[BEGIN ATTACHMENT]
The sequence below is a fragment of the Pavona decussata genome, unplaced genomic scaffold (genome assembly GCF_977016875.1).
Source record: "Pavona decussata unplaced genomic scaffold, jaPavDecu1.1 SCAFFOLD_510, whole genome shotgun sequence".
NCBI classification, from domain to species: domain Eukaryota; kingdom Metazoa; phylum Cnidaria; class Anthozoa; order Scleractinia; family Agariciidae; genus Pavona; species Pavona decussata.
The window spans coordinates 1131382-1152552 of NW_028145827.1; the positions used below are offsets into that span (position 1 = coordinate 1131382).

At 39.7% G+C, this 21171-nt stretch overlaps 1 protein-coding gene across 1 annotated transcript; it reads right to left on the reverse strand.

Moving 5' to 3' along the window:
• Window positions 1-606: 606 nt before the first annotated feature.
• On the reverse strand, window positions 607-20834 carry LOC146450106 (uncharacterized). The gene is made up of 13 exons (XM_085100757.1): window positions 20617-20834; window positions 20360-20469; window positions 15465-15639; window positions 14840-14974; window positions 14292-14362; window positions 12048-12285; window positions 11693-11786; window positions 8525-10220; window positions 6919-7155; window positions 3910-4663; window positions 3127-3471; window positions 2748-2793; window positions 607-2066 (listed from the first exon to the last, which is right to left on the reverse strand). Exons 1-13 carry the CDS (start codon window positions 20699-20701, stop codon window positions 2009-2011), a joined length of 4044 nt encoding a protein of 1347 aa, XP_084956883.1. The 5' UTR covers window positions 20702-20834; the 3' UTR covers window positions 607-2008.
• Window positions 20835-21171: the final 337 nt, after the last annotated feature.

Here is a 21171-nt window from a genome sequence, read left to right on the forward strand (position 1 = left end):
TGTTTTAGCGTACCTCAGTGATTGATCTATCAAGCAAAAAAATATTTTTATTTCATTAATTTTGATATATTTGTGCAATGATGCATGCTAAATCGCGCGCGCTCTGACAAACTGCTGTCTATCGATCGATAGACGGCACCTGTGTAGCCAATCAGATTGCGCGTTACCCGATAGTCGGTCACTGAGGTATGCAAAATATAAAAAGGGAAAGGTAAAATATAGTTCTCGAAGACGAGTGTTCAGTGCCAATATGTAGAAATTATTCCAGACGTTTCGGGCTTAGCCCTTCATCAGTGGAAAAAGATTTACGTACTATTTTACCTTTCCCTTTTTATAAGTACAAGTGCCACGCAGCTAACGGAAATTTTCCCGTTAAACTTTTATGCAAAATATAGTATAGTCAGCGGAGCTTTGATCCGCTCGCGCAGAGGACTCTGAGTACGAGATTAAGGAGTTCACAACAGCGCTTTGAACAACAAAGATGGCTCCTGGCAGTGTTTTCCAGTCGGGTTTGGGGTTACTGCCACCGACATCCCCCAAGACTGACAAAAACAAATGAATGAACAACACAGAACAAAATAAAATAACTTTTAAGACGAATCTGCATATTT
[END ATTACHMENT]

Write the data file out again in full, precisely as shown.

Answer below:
The sequence below is a fragment of the Pavona decussata genome, unplaced genomic scaffold (genome assembly GCF_977016875.1).
Source record: "Pavona decussata unplaced genomic scaffold, jaPavDecu1.1 SCAFFOLD_510, whole genome shotgun sequence".
NCBI classification, from domain to species: domain Eukaryota; kingdom Metazoa; phylum Cnidaria; class Anthozoa; order Scleractinia; family Agariciidae; genus Pavona; species Pavona decussata.
The window spans coordinates 1131382-1152552 of NW_028145827.1; the positions used below are offsets into that span (position 1 = coordinate 1131382).

At 39.7% G+C, this 21171-nt stretch overlaps 1 protein-coding gene across 1 annotated transcript; it reads right to left on the reverse strand.

Moving 5' to 3' along the window:
• Window positions 1-606: 606 nt before the first annotated feature.
• On the reverse strand, window positions 607-20834 carry LOC146450106 (uncharacterized). The gene is made up of 13 exons (XM_085100757.1): window positions 20617-20834; window positions 20360-20469; window positions 15465-15639; window positions 14840-14974; window positions 14292-14362; window positions 12048-12285; window positions 11693-11786; window positions 8525-10220; window positions 6919-7155; window positions 3910-4663; window positions 3127-3471; window positions 2748-2793; window positions 607-2066 (listed from the first exon to the last, which is right to left on the reverse strand). Exons 1-13 carry the CDS (start codon window positions 20699-20701, stop codon window positions 2009-2011), a joined length of 4044 nt encoding a protein of 1347 aa, XP_084956883.1. The 5' UTR covers window positions 20702-20834; the 3' UTR covers window positions 607-2008.
• Window positions 20835-21171: the final 337 nt, after the last annotated feature.

Here is a 21171-nt window from a genome sequence, read left to right on the forward strand (position 1 = left end):
TGTTTTAGCGTACCTCAGTGATTGATCTATCAAGCAAAAAAATATTTTTATTTCATTAATTTTGATATATTTGTGCAATGATGCATGCTAAATCGCGCGCGCTCTGACAAACTGCTGTCTATCGATCGATAGACGGCACCTGTGTAGCCAATCAGATTGCGCGTTACCCGATAGTCGGTCACTGAGGTATGCAAAATATAAAAAGGGAAAGGTAAAATATAGTTCTCGAAGACGAGTGTTCAGTGCCAATATGTAGAAATTATTCCAGACGTTTCGGGCTTAGCCCTTCATCAGTGGAAAAAGATTTACGTACTATTTTACCTTTCCCTTTTTATAAGTACAAGTGCCACGCAGCTAACGGAAATTTTCCCGTTAAACTTTTATGCAAAATATAGTATAGTCAGCGGAGCTTTGATCCGCTCGCGCAGAGGACTCTGAGTACGAGATTAAGGAGTTCACAACAGCGCTTTGAACAACAAAGATGGCTCCTGGCAGTGTTTTCCAGTCGGGTTTGGGGTTACTGCCACCGACATCCCCCAAGACTGACAAAAACAAATGAATGAACAACACAGAACAAAATAAAATAACTTTTAAGACGAATCTGCATATTT